The nature of a presidential campaign can create tensions for website designers and architects. For example, the "carousel," a design feature popular with many sites today that presents a shifting array of images and topics on which to focus, can be used to speak to true believers, potential converts, influential observers, or some mix of all. But the choices get even more difficult when it comes to increasingly important mobile technologies. "Mobile is about what you can strip down to the most basic and still do the most for the most people," forcing decisions about who to appeal to in that reduced real estate.

And the unique chronology of an American presidential race -- both incredibly short and sometimes painfully long -- leads to choices made under the gun that stick around for the duration. Does your call-from-home tool connect you right to a voter, as Romney's does? Or does it rely upon the volunteer to make the call, as Obama's does? There are legal and data implications baked into each, says Moffatt. "You're making certain structural determinations," he says, "about what CMS [content management system] to build on, how you're going to run your ad program, what you're design process is going to be, how you're going to do your list segmentations, all that, that you're going to have to live with for the next year."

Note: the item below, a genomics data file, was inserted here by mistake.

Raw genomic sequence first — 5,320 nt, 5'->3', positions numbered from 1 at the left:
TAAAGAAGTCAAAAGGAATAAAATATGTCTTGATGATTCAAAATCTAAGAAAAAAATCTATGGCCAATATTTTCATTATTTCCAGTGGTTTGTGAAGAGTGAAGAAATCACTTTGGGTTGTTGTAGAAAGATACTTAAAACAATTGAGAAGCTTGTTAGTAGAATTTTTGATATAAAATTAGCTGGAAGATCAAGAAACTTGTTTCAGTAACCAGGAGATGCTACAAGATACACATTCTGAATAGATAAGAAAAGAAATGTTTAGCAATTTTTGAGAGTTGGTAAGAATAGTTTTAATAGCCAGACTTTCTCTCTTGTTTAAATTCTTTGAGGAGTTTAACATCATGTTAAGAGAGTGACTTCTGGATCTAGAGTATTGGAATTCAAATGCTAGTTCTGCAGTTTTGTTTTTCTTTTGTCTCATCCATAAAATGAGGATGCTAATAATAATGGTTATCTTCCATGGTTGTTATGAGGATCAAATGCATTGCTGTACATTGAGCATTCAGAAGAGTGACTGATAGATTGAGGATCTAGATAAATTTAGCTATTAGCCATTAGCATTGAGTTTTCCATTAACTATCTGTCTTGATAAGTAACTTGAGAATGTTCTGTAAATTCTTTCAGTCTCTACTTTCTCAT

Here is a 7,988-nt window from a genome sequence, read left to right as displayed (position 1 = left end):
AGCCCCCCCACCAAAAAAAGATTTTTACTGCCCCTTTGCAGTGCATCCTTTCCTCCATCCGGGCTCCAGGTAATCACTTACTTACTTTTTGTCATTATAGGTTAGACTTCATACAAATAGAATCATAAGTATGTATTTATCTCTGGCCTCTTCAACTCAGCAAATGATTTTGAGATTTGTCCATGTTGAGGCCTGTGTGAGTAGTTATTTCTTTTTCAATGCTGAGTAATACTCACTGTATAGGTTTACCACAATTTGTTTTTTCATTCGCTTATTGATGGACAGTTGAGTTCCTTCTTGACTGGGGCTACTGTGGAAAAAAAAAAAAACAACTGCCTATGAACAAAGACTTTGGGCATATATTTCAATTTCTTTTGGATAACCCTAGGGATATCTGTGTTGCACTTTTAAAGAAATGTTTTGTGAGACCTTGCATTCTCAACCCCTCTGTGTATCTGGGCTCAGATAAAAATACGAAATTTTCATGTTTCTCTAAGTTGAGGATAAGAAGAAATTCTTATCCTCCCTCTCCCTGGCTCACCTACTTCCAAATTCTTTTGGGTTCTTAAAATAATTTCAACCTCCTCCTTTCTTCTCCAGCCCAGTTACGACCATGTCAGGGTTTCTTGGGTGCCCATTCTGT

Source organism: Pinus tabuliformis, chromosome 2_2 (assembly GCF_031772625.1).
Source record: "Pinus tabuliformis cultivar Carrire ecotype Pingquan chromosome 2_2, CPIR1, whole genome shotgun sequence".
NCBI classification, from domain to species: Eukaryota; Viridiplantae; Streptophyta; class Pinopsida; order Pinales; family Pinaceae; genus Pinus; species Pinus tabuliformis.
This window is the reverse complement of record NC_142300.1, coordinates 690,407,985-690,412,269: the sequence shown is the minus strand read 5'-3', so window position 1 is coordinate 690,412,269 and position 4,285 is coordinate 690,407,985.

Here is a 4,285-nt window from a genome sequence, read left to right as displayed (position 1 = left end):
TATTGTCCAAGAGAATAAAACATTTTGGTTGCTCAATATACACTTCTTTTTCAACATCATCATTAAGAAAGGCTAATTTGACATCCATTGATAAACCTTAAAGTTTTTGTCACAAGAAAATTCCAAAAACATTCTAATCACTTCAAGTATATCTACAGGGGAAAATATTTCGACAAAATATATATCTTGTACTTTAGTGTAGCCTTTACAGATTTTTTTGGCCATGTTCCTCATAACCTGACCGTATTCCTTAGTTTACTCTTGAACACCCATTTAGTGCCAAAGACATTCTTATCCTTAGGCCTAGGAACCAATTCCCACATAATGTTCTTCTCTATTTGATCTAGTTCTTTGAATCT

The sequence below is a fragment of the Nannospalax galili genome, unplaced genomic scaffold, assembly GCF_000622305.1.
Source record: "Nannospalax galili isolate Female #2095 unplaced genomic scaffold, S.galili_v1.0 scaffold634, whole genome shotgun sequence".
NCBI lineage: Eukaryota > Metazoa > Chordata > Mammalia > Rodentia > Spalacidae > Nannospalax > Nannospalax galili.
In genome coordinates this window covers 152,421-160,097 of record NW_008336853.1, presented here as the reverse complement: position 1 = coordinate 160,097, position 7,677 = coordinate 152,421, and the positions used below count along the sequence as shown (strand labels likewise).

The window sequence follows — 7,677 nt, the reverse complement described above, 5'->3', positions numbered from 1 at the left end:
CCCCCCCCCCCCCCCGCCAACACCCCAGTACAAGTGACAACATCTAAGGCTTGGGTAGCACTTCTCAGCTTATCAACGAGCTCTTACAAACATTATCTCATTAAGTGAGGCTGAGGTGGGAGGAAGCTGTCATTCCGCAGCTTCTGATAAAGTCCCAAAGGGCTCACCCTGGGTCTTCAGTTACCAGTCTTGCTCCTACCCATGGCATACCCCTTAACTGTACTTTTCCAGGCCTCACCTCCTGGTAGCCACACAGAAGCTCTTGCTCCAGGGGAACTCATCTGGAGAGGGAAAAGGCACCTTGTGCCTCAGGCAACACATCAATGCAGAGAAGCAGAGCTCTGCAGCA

Some of those structural choices, Moffatt suggests, reflect more of a commitment to the long-haul than others. runs on Drupal, a robust open-source system. A close observer of WordPress, the blogging and CMS tool, noted back in May that  six Republican presidential candidates were then running on that platform : Bachmann, Cain, Johnson, Paul, Perry, and Roemer. Meanwhile, Santorum, Gingrich, and Huntsman joined Romney on Drupal. "Building a website on WordPress is awesome for a congressional or statewide race," says Moffatt. "But I don't know how you would run a presidential built on that. If people had done better, I think they'd have to rebuild everything in the next two months."

Moffatt does it all with a digital team of ten people, he says, some of them shared with other departments. That can seem low, especially given the prominence and significance of the Romney campaign; according to a knowledgeable source, Obama '08 at this point in the process had about double the number dedicated to its online team. "No doubt," he says with a laugh. "I'd love to have their design and creative teams."